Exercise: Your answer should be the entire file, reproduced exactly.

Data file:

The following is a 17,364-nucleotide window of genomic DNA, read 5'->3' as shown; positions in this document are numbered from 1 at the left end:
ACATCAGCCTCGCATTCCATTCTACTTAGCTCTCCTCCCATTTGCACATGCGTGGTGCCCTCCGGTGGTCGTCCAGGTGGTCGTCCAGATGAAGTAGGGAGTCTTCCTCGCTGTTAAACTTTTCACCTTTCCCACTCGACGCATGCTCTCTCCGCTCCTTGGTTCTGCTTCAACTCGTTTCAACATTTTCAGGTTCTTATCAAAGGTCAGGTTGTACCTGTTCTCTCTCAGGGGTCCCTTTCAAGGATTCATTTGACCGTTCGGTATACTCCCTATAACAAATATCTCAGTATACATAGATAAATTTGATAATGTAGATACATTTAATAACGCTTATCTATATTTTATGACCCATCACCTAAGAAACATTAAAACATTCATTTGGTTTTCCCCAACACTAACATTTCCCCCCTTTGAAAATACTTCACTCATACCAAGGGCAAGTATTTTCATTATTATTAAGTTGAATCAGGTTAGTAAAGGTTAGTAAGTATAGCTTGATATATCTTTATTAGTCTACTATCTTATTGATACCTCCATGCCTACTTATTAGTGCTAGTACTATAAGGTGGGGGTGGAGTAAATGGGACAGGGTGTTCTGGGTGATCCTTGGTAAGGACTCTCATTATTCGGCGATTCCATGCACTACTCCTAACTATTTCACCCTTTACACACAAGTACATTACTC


The following is a 17,364-nucleotide window of genomic DNA, read 5'->3' as shown; positions in this document are numbered from 1 at the left end:
ACATCAGCCTCGCATTCCATTCTACTTAGCTCTCCTCCCATTTGCACATGCGTGGTGCCCTCCGGTGGTCGTCCAGGTGGTCGTCCAGATGAAGTAGGGAGTCTTCCTCGCTGTTAAACTTTTCACCTTTCCCACTCGACGCATGCTCTCTCCGCTCCTTGGTTCTGCTTCAACTCGTTTCAACATTTTCAGGTTCTTATCAAAGGTCAGGTTGTACCTGTTCTCTCTCAGGGGTCCCTTTCAAGGATTCATTTGACCGTTCGGTATACTCCCTATAACAAATATCTCAGTATACATAGATAAATTTGATAATGTAGATACATTTAATAACGCTTATCTATATTTTATGACCCATCACCTAAGAAACATTAAAACATTCATTTGGTTTTCCCCAACACTAACATTTCCCCCCTTTGAAAATACTTCACTCATACCAAGGGCAAGTATTTTCATTATTATTAAGTTGAATCAGGTTAGTAAAGGTTAGTAAGTATAGCTTGATATATCTTTATTAGTCTACTATCTTATTGATACCTCCATGCCTACTTATTAGTGCTAGTACTATAAGGTGGGGGTGGAGTAAATGGGACAGGGTGTTCTGGGTGATCCTTGGTAAGGACTCTCATTATTCGGCGATTCCATGCACTACTCCTAACTATTTCACCCTTTACACACAAGTACATTACTC